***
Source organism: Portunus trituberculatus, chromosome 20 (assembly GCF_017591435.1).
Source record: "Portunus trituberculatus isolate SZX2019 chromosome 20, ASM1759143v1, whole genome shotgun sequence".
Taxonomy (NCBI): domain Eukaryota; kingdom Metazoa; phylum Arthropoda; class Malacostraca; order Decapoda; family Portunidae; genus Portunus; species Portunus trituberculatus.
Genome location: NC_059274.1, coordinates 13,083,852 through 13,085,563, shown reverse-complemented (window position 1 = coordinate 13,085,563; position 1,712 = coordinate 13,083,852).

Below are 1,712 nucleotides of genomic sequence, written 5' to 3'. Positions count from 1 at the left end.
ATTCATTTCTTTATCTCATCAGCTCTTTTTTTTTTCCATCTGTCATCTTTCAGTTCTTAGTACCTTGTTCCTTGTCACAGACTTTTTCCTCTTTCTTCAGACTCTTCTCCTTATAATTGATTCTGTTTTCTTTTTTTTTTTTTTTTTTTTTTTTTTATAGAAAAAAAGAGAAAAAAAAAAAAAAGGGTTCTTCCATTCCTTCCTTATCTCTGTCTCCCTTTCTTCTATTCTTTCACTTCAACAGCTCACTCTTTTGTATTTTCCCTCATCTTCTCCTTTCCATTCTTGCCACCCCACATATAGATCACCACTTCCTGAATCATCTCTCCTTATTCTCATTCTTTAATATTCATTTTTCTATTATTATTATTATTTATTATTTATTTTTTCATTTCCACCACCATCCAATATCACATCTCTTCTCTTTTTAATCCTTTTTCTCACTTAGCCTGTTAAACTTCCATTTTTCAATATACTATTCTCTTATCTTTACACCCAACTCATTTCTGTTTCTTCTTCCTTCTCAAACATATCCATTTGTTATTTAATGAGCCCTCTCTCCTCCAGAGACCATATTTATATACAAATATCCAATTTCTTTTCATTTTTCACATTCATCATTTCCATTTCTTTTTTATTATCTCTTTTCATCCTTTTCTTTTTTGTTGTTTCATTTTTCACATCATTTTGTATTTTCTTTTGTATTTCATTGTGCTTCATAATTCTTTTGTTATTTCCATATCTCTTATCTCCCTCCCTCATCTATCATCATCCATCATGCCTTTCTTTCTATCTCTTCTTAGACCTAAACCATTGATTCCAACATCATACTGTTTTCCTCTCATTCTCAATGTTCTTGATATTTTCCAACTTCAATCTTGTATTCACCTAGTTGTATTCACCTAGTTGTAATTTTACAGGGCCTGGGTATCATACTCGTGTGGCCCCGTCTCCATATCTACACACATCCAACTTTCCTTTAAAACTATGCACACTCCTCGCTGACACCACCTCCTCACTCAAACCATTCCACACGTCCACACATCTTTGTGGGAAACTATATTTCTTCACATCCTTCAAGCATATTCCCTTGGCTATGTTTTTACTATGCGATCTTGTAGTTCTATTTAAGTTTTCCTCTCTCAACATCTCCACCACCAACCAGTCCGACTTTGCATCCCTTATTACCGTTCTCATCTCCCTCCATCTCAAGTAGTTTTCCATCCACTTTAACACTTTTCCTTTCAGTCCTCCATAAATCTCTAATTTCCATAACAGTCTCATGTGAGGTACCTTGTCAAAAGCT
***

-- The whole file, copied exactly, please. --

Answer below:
Source organism: Portunus trituberculatus, chromosome 20 (assembly GCF_017591435.1).
Source record: "Portunus trituberculatus isolate SZX2019 chromosome 20, ASM1759143v1, whole genome shotgun sequence".
Taxonomy (NCBI): domain Eukaryota; kingdom Metazoa; phylum Arthropoda; class Malacostraca; order Decapoda; family Portunidae; genus Portunus; species Portunus trituberculatus.
Genome location: NC_059274.1, coordinates 13,083,852 through 13,085,563, shown reverse-complemented (window position 1 = coordinate 13,085,563; position 1,712 = coordinate 13,083,852).

Below are 1,712 nucleotides of genomic sequence, written 5' to 3'. Positions count from 1 at the left end.
ATTCATTTCTTTATCTCATCAGCTCTTTTTTTTTTCCATCTGTCATCTTTCAGTTCTTAGTACCTTGTTCCTTGTCACAGACTTTTTCCTCTTTCTTCAGACTCTTCTCCTTATAATTGATTCTGTTTTCTTTTTTTTTTTTTTTTTTTTTTTTTTATAGAAAAAAAGAGAAAAAAAAAAAAAAGGGTTCTTCCATTCCTTCCTTATCTCTGTCTCCCTTTCTTCTATTCTTTCACTTCAACAGCTCACTCTTTTGTATTTTCCCTCATCTTCTCCTTTCCATTCTTGCCACCCCACATATAGATCACCACTTCCTGAATCATCTCTCCTTATTCTCATTCTTTAATATTCATTTTTCTATTATTATTATTATTTATTATTTATTTTTTCATTTCCACCACCATCCAATATCACATCTCTTCTCTTTTTAATCCTTTTTCTCACTTAGCCTGTTAAACTTCCATTTTTCAATATACTATTCTCTTATCTTTACACCCAACTCATTTCTGTTTCTTCTTCCTTCTCAAACATATCCATTTGTTATTTAATGAGCCCTCTCTCCTCCAGAGACCATATTTATATACAAATATCCAATTTCTTTTCATTTTTCACATTCATCATTTCCATTTCTTTTTTATTATCTCTTTTCATCCTTTTCTTTTTTGTTGTTTCATTTTTCACATCATTTTGTATTTTCTTTTGTATTTCATTGTGCTTCATAATTCTTTTGTTATTTCCATATCTCTTATCTCCCTCCCTCATCTATCATCATCCATCATGCCTTTCTTTCTATCTCTTCTTAGACCTAAACCATTGATTCCAACATCATACTGTTTTCCTCTCATTCTCAATGTTCTTGATATTTTCCAACTTCAATCTTGTATTCACCTAGTTGTATTCACCTAGTTGTAATTTTACAGGGCCTGGGTATCATACTCGTGTGGCCCCGTCTCCATATCTACACACATCCAACTTTCCTTTAAAACTATGCACACTCCTCGCTGACACCACCTCCTCACTCAAACCATTCCACACGTCCACACATCTTTGTGGGAAACTATATTTCTTCACATCCTTCAAGCATATTCCCTTGGCTATGTTTTTACTATGCGATCTTGTAGTTCTATTTAAGTTTTCCTCTCTCAACATCTCCACCACCAACCAGTCCGACTTTGCATCCCTTATTACCGTTCTCATCTCCCTCCATCTCAAGTAGTTTTCCATCCACTTTAACACTTTTCCTTTCAGTCCTCCATAAATCTCTAATTTCCATAACAGTCTCATGTGAGGTACCTTGTCAAAAGCT